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The American Society for Metabolic and Bariatric Surgery describes three basic approaches that weight loss surgery takes to achieve results.
Restrictive procedures that make the stomach smaller to limit food intake:
Laparoscopic Adjustable Gastric Banding (LAGB)
The LAP-BAND® System
Vertical Sleeve Gastrectomy (VSG)
Combined restrictive and malabsorptive procedures that combine restriction of stomach capacity with a mild degree of malabsorption:
Roux-en-Y Gastric Bypass (RNYGB)
Malabsorptive procedures that alter digestion, thus causing the food to be poorly digested and incompletely absorbed so that it is eliminated in the stool:
Biliopancreatic Diversion (BPD)
Distal Roux-en-Y Gastric Bypass (DRYGB)
Biliopancreatic Diversion with Duodenal Switch (BPD/DS)
Laparoscopic or Minimally Invasive Surgery
Laparoscopy has become the predominant technique in some areas of surgery and has been used for weight loss surgery for several years. When a laparoscopic operation is performed, a small video camera is inserted into the abdomen. The surgeon views the procedure on a separate video monitor. Most laparoscopic surgeons believe this gives them better visualization and access to key anatomical structures.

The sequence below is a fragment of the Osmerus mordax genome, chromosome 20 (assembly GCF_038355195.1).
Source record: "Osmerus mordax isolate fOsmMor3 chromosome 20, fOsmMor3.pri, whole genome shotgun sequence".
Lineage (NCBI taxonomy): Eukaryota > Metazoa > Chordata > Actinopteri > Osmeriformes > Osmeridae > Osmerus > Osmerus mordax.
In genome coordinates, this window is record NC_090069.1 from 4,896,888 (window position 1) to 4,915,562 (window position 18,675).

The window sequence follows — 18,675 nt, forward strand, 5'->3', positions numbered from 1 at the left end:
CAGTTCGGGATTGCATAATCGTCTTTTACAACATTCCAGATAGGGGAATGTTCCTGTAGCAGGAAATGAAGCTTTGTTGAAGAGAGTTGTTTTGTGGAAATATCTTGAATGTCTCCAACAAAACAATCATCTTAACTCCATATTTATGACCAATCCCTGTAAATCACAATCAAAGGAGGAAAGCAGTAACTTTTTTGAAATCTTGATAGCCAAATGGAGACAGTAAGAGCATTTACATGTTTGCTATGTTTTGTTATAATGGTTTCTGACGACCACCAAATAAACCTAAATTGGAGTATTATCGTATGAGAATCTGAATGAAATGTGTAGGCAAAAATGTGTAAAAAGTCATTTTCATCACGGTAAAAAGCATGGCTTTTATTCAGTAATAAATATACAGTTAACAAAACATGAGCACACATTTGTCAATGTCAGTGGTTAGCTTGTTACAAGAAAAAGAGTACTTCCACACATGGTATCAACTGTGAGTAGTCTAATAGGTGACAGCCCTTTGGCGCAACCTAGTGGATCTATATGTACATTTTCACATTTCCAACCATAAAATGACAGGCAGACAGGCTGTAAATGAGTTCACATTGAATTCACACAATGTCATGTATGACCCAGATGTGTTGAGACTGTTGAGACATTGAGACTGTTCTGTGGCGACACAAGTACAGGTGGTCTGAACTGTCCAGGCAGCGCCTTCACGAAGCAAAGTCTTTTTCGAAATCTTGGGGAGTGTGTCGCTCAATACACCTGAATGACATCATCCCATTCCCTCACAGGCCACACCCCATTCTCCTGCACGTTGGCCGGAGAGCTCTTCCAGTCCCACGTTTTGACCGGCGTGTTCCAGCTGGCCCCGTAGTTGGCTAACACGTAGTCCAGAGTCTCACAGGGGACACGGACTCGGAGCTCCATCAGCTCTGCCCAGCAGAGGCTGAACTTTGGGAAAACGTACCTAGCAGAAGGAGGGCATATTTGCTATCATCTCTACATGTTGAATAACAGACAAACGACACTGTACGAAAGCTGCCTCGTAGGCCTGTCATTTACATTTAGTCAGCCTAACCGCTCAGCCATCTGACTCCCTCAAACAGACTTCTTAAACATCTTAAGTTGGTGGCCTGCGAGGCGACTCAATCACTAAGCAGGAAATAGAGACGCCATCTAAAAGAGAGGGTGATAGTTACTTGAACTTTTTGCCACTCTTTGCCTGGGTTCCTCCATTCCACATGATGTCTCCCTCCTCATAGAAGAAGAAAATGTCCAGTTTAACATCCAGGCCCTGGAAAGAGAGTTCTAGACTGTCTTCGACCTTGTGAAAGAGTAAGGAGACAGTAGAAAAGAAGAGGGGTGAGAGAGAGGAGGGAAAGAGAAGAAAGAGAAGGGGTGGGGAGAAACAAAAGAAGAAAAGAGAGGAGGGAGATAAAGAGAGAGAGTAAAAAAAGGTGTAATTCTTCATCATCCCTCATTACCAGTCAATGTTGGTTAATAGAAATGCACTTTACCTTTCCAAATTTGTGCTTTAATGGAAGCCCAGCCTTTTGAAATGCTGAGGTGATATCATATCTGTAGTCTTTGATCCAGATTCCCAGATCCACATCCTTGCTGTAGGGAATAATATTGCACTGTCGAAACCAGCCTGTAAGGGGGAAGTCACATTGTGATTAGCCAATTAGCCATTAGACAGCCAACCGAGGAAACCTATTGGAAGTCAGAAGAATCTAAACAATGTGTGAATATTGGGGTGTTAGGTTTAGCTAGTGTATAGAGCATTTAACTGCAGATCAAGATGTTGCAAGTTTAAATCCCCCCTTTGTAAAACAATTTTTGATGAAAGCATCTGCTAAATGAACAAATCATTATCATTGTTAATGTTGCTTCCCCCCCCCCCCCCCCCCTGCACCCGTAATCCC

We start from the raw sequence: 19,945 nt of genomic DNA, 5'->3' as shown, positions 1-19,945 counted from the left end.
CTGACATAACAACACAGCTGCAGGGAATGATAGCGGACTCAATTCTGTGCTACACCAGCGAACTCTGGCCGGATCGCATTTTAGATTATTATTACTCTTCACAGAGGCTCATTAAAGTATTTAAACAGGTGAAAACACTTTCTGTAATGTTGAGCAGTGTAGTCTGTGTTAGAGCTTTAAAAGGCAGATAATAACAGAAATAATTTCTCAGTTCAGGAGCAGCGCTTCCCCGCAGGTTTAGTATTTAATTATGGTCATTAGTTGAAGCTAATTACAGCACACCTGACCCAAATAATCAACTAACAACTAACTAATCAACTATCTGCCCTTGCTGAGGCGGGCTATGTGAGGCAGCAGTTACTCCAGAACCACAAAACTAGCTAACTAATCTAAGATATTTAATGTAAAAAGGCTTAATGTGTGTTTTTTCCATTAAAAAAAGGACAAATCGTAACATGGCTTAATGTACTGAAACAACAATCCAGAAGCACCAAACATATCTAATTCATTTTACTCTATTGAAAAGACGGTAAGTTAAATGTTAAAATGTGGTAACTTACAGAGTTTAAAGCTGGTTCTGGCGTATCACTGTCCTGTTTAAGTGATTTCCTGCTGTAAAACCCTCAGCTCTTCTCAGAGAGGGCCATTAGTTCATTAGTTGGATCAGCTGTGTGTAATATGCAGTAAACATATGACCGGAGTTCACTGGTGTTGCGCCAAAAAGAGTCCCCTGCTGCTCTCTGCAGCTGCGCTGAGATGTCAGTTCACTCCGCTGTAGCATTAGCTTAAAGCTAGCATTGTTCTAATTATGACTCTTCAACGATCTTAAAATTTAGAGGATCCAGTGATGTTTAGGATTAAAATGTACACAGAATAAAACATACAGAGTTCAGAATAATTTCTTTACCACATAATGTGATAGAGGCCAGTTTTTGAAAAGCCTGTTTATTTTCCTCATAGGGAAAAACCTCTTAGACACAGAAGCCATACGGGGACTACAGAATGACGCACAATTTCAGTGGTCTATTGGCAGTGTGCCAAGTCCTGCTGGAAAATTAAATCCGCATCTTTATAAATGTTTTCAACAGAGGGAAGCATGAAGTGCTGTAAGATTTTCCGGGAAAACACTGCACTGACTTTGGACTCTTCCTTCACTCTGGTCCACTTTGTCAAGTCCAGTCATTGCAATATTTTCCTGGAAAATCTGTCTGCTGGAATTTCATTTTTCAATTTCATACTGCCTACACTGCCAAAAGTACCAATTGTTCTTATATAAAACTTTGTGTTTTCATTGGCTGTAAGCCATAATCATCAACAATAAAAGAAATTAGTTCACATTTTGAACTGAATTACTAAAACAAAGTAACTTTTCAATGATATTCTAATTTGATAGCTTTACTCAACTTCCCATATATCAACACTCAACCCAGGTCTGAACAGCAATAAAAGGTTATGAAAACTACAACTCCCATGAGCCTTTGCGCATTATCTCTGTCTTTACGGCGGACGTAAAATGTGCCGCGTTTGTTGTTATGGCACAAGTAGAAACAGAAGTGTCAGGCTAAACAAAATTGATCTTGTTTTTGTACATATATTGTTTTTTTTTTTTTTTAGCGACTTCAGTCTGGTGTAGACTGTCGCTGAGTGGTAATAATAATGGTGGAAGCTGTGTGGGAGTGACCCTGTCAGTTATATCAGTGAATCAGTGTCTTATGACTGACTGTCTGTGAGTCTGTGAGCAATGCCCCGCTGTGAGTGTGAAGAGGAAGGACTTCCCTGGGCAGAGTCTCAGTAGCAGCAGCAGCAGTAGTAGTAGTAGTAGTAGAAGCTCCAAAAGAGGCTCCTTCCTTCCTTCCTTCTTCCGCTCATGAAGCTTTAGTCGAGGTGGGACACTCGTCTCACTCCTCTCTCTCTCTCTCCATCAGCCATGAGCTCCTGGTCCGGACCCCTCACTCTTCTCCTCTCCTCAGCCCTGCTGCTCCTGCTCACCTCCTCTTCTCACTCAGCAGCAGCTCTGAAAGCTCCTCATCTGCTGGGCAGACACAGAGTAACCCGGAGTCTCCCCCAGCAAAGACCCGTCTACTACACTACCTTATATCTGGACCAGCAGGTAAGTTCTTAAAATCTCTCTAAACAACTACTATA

The camera and surgical instruments are inserted through small incisions made in the abdominal wall. This approach is considered less invasive because it replaces the need for one long incision to open the abdomen. A recent study shows that patients having had laparoscopic weight loss surgery experience less pain after surgery resulting in easier breathing and lung function and higher overall oxygen levels. Other realized benefits with laparoscopy have been fewer wound complications such as infection or hernia, and patients returning more quickly to pre-surgical levels of activity.
Laparoscopic procedures for weight loss surgery employ the same principles as “open” procedures and produce similar excess weight loss. Not all patients are candidates for the laparoscopic approach, just as all bariatric surgeons are not trained in the advanced techniques required to perform this less invasive method. The American Society for Metabolic and Bariatric Surgery recommends that laparoscopic weight loss surgery should only be performed by surgeons who are experienced in both laparoscopic and open bariatric procedures.
SOURCE: Ethicon Endo-Surgery, Inc., Johnson & Johnson